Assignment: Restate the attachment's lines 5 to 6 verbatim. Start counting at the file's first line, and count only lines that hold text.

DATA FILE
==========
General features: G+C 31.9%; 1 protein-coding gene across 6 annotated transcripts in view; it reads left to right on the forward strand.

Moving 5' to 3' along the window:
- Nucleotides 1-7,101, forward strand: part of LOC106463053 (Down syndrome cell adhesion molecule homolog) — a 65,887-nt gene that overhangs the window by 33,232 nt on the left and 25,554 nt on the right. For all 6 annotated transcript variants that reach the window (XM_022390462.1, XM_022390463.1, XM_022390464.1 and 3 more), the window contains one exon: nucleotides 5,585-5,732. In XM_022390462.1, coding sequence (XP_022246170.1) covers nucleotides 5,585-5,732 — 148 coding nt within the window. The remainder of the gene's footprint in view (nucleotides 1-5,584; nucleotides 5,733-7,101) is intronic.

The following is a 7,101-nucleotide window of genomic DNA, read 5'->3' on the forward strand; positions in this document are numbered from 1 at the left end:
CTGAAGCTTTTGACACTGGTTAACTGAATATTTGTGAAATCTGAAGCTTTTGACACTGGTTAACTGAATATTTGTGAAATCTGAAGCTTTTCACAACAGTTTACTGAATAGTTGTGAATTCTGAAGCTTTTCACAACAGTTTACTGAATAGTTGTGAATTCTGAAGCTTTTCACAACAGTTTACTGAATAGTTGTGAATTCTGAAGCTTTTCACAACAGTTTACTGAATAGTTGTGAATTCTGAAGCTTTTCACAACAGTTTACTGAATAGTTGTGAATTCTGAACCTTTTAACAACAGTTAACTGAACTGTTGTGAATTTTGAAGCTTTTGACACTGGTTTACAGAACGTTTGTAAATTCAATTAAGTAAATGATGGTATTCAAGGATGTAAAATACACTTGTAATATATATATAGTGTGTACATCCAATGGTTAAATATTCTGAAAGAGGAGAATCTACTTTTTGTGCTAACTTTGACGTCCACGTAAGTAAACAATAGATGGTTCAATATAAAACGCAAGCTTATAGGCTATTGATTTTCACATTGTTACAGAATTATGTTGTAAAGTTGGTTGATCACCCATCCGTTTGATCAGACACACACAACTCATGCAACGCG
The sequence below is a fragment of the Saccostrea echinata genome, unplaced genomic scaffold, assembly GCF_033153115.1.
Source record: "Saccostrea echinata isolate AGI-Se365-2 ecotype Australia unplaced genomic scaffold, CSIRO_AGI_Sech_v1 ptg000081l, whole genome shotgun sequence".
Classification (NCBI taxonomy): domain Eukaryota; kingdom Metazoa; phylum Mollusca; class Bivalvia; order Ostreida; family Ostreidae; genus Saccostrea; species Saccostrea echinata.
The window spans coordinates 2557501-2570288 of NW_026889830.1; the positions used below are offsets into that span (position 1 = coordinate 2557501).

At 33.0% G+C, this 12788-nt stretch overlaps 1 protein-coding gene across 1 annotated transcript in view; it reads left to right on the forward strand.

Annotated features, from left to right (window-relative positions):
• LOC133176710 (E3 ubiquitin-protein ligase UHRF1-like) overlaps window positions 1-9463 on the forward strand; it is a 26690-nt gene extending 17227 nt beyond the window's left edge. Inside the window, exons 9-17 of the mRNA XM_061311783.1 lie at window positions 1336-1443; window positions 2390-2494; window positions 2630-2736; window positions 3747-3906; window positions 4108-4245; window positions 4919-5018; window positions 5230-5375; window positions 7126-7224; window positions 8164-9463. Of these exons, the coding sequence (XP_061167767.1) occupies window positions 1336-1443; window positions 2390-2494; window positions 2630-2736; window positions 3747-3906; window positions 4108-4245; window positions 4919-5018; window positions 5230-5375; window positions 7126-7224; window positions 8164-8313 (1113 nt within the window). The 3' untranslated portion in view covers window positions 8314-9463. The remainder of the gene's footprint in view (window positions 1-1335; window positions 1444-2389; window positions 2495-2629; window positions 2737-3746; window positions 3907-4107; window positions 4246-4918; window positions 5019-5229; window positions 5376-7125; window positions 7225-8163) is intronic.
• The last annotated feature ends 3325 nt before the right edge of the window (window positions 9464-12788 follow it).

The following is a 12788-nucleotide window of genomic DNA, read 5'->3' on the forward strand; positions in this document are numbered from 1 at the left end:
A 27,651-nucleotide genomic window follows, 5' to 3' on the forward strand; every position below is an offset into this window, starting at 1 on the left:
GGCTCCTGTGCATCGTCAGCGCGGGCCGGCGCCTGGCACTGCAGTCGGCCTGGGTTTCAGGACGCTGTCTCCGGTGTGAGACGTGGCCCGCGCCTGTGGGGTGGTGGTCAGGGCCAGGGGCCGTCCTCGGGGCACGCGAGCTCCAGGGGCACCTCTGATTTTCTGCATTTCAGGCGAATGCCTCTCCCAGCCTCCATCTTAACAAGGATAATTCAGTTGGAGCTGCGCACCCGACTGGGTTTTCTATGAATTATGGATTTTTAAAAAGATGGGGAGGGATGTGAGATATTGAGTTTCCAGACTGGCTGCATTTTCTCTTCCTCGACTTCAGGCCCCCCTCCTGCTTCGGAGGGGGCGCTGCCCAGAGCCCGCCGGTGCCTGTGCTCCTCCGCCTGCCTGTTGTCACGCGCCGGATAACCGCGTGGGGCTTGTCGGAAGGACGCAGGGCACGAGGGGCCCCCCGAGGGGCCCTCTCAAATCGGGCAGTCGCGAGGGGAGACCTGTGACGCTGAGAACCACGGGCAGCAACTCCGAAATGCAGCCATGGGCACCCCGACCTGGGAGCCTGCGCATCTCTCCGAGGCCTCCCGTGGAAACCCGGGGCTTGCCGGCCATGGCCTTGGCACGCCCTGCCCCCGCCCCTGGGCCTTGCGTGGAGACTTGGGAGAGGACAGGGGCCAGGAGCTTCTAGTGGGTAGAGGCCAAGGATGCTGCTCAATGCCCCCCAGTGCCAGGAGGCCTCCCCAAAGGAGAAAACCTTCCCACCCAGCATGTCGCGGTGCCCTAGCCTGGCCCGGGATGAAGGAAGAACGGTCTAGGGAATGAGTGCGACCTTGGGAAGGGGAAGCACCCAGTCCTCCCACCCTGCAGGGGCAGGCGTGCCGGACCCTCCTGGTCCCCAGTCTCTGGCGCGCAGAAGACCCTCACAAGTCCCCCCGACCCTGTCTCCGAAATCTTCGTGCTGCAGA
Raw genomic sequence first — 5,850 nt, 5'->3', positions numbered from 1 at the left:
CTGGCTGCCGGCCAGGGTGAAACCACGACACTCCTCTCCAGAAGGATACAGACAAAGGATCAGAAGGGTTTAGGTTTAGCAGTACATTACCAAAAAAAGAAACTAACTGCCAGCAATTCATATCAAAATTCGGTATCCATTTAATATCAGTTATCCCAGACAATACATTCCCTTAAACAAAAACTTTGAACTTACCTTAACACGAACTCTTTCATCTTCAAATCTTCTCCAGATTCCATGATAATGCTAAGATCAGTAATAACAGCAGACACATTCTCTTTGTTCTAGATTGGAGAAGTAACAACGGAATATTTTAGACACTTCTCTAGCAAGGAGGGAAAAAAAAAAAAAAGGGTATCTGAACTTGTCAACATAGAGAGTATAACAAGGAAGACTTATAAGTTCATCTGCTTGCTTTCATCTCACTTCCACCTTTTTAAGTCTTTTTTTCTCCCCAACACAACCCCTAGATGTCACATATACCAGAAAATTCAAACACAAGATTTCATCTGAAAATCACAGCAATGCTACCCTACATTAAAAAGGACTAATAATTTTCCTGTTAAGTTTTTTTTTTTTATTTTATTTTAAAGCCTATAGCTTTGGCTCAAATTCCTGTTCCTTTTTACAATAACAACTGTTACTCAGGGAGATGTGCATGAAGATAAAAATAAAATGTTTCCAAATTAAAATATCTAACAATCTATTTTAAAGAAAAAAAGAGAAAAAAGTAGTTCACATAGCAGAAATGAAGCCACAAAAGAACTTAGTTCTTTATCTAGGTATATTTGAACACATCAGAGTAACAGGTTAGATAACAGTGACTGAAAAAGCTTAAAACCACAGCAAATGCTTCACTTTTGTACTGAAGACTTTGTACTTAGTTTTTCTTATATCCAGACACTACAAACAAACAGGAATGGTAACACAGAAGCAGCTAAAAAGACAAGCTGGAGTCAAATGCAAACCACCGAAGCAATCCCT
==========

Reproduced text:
CTGAAGCTTTTGACACTGGTTAACTGAATATTTGTGAAATCTGAAGCTTTTGACACTGGTTAACTGAATATTTGTGAAATCTGAAGCTTTTCACAACAGTTTACTGAATAGTTGTGAATTCTGAAGCTTTTCACAACAGTTTACTGAATAGTTGTGAATTCTGAAGCTTTTCACAACAGTTTACTGAATAGTTGTGAATTCTGAAGCTTTTCACAACAGTTTACTGAATAGTTGTGAATTCTGAAGCTTTTCACAACAGTTTACTGAATAGTTGTGAATTCTGAACCTTTTAACAACAGTTAACTGAACTGTTGTGAATTTTGAAGCTTTTGACACTGGTTTACAGAACGTTTGTAAATTCAATTAAGTAAATGATGGTATTCAAGGATGTAAAATACACTTGTAATATATATATAGTGTGTACATCCAATGGTTAAATATTCTGAAAGAGGAGAATCTACTTTTTGTGCTAACTTTGACGTCCACGTAAGTAAACAATAGATGGTTCAATATAAAACGCAAGCTTATAGGCTATTGATTTTCACATTGTTACAGAATTATGTTGTAAAGTTGGTTGATCACCCATCCGTTTGATCAGACACACACAACTCATGCAACGCG
The sequence below is a fragment of the Saccostrea echinata genome, unplaced genomic scaffold, assembly GCF_033153115.1.